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Why clash with West Coast could define the Demons

But when you’re on the road and with backs up against the wall, victory can provide the camaraderie and confidence to change a season. The Western Bulldogs back in 2016, Collingwood last year and even Richmond now, haven’t allowed injury to bring them down. In fact, the spirit they’ve shown in the face of adversity has galvanised them.

While Simon Goodwin has already said this week that nobody is looking back to that preliminary final last year, that match might actually provide a different explanation for the club’s poor start to the season.

I can only speak from experience in saying there’d have to be a little mental scarring. That mental side of the game is one of footy’s great intangibles.

With all the stats at our disposal, we can easily identify that the Demons are no longer as dominant as they were at winning contested balls, and that they’re no longer the free-flowing, high-scoring team they were last year. But we can’t measure how much of that is because of what’s going on above the shoulders.

Yes, system plays a part, but it’s not everything. And while not everyone will draw on the experience of that loss to the Eagles last September, many will.

For the leaders, in particular, the way they were blown away would have to be in the back of their minds now they’re heading back to the same venue. But that type of result can also present the chance to take a stand.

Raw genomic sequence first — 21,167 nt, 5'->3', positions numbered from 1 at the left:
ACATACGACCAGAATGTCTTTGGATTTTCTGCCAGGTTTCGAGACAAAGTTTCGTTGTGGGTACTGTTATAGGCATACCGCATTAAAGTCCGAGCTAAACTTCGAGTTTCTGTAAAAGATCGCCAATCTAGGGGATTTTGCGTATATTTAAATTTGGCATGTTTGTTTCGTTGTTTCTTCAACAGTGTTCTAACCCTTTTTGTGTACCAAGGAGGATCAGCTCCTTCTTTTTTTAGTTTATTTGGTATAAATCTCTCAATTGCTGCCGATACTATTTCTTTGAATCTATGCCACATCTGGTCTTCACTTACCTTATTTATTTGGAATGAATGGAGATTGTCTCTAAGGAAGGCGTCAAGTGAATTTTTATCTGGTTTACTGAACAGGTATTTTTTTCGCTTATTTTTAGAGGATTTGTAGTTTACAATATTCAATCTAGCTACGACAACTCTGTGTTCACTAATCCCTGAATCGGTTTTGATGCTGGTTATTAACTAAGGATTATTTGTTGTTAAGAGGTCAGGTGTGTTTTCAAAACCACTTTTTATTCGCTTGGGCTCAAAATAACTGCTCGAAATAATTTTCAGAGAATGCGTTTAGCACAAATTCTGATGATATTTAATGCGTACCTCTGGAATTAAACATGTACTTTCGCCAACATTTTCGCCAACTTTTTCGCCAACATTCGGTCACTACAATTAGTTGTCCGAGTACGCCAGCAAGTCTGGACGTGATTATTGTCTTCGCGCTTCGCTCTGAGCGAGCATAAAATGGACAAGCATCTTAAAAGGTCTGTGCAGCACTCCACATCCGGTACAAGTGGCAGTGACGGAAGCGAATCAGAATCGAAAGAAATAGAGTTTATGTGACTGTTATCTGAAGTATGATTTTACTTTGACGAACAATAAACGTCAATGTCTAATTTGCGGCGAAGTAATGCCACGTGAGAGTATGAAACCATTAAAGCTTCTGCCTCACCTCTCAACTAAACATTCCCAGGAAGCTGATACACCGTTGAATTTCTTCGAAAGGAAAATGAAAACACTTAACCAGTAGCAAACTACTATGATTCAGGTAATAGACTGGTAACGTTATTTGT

It’s often mentioned that after Geelong lost to Hawthorn in the 2008 grand final, many senior Cats vowed they would never let that happen again. As it turned out, they wouldn’t lose to the Hawks over the next five years.

The great thing about the competition right now is that it’s incredibly even and if ever there was a time to get the Eagles, Friday night might be it. By their own admission they haven’t been in great form so far this year and in the past two weeks, the Demons have showed they still have a pulse.

They might have beaten Hawthorn by less than a kick and then fallen over the line against Gold Coast, but their reaction to both victories showed they’re clearly still engaged, and they still care.

Yes, they have injuries, but the Dees have managed to keep their strong midfield core intact. Clayton Oliver hit form last week, and we know what type of footy Angus Brayshaw is capable of.

Along with Max Gawn and Jack Viney, they’ll be crucial in controlling the supply to West Coast’s forward line, and then ensuring the delivery going inside their own forward 50 is efficient.

We saw the way Port Adelaide upset the Eagles by playing what they called “dirty” footy – not allowing the likes of Jeremy McGovern and co. the opportunity to zone off and intercept. Melbourne must play their own way, though they can also take a few lessons from the Power’s game plan.

The Dees certainly haven’t had any problems getting the ball inside 50, but on Friday night they must take greater care going forward.

One of the keys is making the Eagles’ defenders accountable. Whoever McGovern is playing on, get him an early touch. Make McGovern think.

Then, wherever possible, isolate their other defenders.

While it might seem like mission impossible, the Demons have to believe anything is possible. If they head west and five or six players think they can’t win, then they won’t.

But if the entire group buys in, then there’s no reason why they can’t pull off what would be one of the great Melbourne victories of recent times.

And maybe then, the Demons of last September might be banished for good.

Two-time AFL premiership captain and columnist for The Age.

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